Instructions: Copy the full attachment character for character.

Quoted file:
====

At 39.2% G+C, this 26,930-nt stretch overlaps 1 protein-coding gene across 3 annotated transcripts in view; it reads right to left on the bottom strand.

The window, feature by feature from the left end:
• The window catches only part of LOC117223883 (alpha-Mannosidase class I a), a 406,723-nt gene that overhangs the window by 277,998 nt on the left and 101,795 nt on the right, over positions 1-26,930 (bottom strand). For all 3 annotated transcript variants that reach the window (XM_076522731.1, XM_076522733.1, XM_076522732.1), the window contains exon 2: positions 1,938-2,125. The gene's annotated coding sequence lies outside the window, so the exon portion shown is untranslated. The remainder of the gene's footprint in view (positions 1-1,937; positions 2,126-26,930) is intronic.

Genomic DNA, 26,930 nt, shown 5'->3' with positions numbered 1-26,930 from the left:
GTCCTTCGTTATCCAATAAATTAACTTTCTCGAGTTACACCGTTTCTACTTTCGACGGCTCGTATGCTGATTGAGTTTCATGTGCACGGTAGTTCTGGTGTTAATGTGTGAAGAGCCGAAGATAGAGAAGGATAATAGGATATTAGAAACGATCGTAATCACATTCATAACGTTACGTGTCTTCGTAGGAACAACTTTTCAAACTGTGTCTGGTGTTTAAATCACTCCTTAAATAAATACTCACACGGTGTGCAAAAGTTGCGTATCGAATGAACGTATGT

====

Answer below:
At 39.2% G+C, this 26,930-nt stretch overlaps 1 protein-coding gene across 3 annotated transcripts in view; it reads right to left on the bottom strand.

The window, feature by feature from the left end:
• The window catches only part of LOC117223883 (alpha-Mannosidase class I a), a 406,723-nt gene that overhangs the window by 277,998 nt on the left and 101,795 nt on the right, over positions 1-26,930 (bottom strand). For all 3 annotated transcript variants that reach the window (XM_076522731.1, XM_076522733.1, XM_076522732.1), the window contains exon 2: positions 1,938-2,125. The gene's annotated coding sequence lies outside the window, so the exon portion shown is untranslated. The remainder of the gene's footprint in view (positions 1-1,937; positions 2,126-26,930) is intronic.

Genomic DNA, 26,930 nt, shown 5'->3' with positions numbered 1-26,930 from the left:
GTCCTTCGTTATCCAATAAATTAACTTTCTCGAGTTACACCGTTTCTACTTTCGACGGCTCGTATGCTGATTGAGTTTCATGTGCACGGTAGTTCTGGTGTTAATGTGTGAAGAGCCGAAGATAGAGAAGGATAATAGGATATTAGAAACGATCGTAATCACATTCATAACGTTACGTGTCTTCGTAGGAACAACTTTTCAAACTGTGTCTGGTGTTTAAATCACTCCTTAAATAAATACTCACACGGTGTGCAAAAGTTGCGTATCGAATGAACGTATGT